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Current Medicinal Chemistry


ISSN (Print): 0929-8673
ISSN (Online): 1875-533X

Review Article

Pregnancy-Specific β1-Glycoproteins: Combined Biomarker Roles, Structure/Function Relationships and Implications for Drug Design

Author(s): Nurbubu T. Moldogazieva, Innokenty M. Mokhosoev and Alexander A. Terentiev

Volume 24, Issue 3, 2017

Page: [245 - 267] Pages: 23

DOI: 10.2174/0929867324666161123090554

Price: $65


Background: Pregnancy specific β1-glycoproteins (PSGs) have long been recognized as trophoblast quality and embryo viability markers. However, biological roles of PSGs remain obscure, and structure/function relationships to other feto-placental proteins as well as implications for drug design have not been reviewed. This review summarizes and discusses advances in 45-year studies of PSGs with focus on the latest achievements and the challenges for future investigations.

Methods: Literature search was performed to review the majority of recent PSG studies with emphasis on usage of high-throughput integrated proteomic profiling technologies, systems biology and bioinformatics approaches that enhance novel biomarker and drug target discovery as well as protein structure/activity analysis.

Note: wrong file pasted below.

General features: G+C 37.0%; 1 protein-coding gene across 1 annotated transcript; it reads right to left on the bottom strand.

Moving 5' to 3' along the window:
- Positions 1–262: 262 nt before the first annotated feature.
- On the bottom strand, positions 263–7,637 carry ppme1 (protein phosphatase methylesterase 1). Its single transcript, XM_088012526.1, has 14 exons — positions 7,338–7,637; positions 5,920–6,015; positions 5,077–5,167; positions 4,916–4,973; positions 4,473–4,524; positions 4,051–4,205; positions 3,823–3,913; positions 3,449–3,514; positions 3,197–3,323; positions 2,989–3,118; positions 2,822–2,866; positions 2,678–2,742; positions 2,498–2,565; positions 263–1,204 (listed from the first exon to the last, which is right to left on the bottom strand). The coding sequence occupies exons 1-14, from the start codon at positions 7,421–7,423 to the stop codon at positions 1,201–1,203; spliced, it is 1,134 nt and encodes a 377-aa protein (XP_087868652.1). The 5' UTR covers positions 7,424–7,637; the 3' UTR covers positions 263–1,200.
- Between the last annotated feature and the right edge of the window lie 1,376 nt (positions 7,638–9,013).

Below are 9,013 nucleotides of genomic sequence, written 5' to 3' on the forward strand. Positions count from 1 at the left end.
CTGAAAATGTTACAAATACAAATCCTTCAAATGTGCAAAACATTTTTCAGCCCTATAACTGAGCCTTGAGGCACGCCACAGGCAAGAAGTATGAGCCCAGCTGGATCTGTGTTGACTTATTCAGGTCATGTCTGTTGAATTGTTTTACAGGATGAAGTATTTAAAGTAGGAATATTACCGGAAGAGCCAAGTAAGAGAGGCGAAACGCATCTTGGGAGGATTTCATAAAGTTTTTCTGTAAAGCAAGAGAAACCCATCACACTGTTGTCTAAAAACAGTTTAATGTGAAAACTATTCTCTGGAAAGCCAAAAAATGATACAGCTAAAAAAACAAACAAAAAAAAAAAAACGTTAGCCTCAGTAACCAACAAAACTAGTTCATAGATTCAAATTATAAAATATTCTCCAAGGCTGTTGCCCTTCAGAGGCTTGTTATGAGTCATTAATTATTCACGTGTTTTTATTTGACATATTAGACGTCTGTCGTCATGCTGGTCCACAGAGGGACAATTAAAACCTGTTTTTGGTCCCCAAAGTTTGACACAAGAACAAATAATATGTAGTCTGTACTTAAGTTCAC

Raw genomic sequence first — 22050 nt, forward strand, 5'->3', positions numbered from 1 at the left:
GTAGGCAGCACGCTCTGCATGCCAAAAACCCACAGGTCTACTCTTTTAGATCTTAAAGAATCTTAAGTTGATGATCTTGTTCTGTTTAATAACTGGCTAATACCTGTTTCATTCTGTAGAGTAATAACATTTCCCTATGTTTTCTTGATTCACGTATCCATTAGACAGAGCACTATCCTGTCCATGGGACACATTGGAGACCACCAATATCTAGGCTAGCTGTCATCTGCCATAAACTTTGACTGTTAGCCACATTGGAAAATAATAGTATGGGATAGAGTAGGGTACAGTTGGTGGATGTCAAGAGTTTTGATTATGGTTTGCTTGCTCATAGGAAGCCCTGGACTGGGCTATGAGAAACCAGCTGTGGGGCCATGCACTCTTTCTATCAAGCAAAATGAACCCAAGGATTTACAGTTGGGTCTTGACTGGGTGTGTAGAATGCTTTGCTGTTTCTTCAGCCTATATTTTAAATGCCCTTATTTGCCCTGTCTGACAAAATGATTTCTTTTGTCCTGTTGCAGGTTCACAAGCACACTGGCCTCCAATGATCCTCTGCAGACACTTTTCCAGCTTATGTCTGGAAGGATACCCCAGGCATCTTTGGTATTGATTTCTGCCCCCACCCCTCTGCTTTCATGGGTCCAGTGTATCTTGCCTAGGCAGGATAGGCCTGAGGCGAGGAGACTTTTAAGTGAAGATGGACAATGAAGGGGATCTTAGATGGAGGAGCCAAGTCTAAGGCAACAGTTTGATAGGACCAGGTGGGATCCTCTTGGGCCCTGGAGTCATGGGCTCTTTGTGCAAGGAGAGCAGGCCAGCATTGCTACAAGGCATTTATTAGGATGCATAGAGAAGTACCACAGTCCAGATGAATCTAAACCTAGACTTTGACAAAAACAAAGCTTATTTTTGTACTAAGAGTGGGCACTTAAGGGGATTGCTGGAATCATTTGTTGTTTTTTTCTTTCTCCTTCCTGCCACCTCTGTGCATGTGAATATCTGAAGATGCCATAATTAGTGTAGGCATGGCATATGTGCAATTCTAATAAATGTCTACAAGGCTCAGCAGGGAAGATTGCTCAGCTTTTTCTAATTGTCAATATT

Results: Clinical significance and screening performance improved when PSG measurements were combined with those of other placenta-derived proteins: hCG, hPL, PAPP-A, and proMBP. Nevertheless, analysis of protein co-expression and co-localization data and the involvement of PSGs in protein interaction networks are being introduced to discover novel, specific and high-sensitive, gestational/cancer biomarkers. Despite biological roles of PSGs are not fully understood, there are evidences of that they exhibit immunomodulatory, antiinflammatory and proangiogenic effects. Investigation of structure/function relationships showed that PSGs may function in cooperative/coordinated manner with numerous regulatory proteins including alpha-fetoprotein and transforming growth factors-β; this is provided by the presence of conserved short linear motifs (SLiMs) such as RGD, PXXP and AFP14-20-like (YXCX) ones.

Conclusion: PSG-derived peptides may be used as a rationale to design novel drugs that mimic SLiMs involved in protein-protein interactions to inhibit domain-motif binding and to block cell signaling, and/or exert immunomodulatory, anti-inflammatory and proangiogenic effects.

Keywords: Pregnancy-specific β1-glycoproteins, biomarker profiling, embryonic/placental development, trophoblastic diseases, structure/function relationships, short linear motifs, novel drug design.

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